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Posted October 1, 2010
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When I first watched The Tale of the Black Freighter, I was scratching my head, because I was not sure what it had to do with The Watchmen. Baring in mind I had never actually read the full graphic novel, I did watch the featurette afterward though and realized that it was the comic book that you see this teenage kid reading near a newspaper stand in the movie. Silly me, I had forgotten about that from the movie. Once I understood what it was all about, I was like 'ok, yeah...cool.' It is pretty grisely and all together kinda dark, so it's definitely not a cartoon for kids (it'd probably give em nightmares for a week), but if you're a Watchmen fan and familiar with the graphic novel, it's a pretty neat addition to the movie. Gerard Butler contributes some great voice work to it as well. Also, Under the Hood was pretty cool...playing out like a documentary from back during the 60s in which certain members of the old superheros from the story, the Minute Men, are interviewed and talk about the old days of crime fighting...and shot much in the style of the 60s too. It's pretty neat. There's also a still motion animated bit included in this from part of the graphic novel that's pretty cool too, and a couple other fun little bonuses. All in all though, if you're a Watchmen fan, this is a good little companion movie to own along side the Watchmen. Check it out! I just need to get the graphic novel, and my Watchmen collection will be complete!Was this review helpful? Yes NoThank you for your feedback. Report this reviewThank you, this review has been flagged.
Posted October 1, 2010
The DVD contains two features: Tales of the Black Freighter, that oh-so-bloody pirate comic embedded in the overall Watchmen strip, and Under the Hood, a TV-show-interview with Hollis Mason about his bestselling, tell-all autobiography about his time as the original Nite-Owl during the first superhero boom of the late '30s/early 40s.
Tales of the Black Freighter was remarkable, grisly, and just plain cool. Even if you don't like pirate stories, guaranteed you'll dig this. It's a story about survival, the need to save others and the consequences of choosing that path, and what might happen to a man who becomes so obsessed with an ideal that he runs the risk of distorting reality completely.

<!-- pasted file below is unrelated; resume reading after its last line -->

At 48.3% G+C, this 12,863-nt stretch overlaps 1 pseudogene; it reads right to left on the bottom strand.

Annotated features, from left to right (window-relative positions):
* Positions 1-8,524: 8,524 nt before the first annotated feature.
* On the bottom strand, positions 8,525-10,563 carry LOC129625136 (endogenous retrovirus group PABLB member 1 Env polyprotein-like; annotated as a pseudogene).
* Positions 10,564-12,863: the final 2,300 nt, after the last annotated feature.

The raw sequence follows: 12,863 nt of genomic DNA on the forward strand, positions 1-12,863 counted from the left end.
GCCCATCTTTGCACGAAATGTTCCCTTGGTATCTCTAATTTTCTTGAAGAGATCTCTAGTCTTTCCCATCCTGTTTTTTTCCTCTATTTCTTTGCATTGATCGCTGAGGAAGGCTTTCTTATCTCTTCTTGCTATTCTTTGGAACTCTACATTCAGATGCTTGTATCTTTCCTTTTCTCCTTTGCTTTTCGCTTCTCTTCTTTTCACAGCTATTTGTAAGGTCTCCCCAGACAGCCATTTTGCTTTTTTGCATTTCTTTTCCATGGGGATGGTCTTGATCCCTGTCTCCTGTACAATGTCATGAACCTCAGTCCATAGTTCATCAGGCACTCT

Under the Hood was equally well done. Done as a "look back" magazine television show--complete with commercial breaks with products in the Watchmen graphic novel--it explores the origin of the superhero fraternity through the very realistic eyes and humble spirit of Hollis Mason. You forget that it's fiction quite easily and the segment also has that nostalgic feel of the Watchmen movie.
Also included is the very cool motion comic of the first chapter of the Watchmen graphic novel. This was just plain cool and the animation was far more than I expected. Thought I was only going to get a few sliding frames ala some anime segments but instead got a lot of animation for each panel of the graphic novel. In fact, this segment alone sold me on getting the whole graphic novel animated DVD. Likewise, you also get a behind-the-scenes featurette on the back stories that are Tales of the Black Freighter and Under the Hood and what they mean to the overall Watchmen experience.
The reason I gave it four stars instead of five is solely because five stars means I've been blown away and, well, the Watchmen theatrical film already did that and this isn't quite as good. It's my hope, however, that on the Watchmen director's cut they splice in Tales of the Black Freighter as shown above. Very cool. They shot all the newsstand scenes with the kid reading the comic book for it anyway so might as well use them.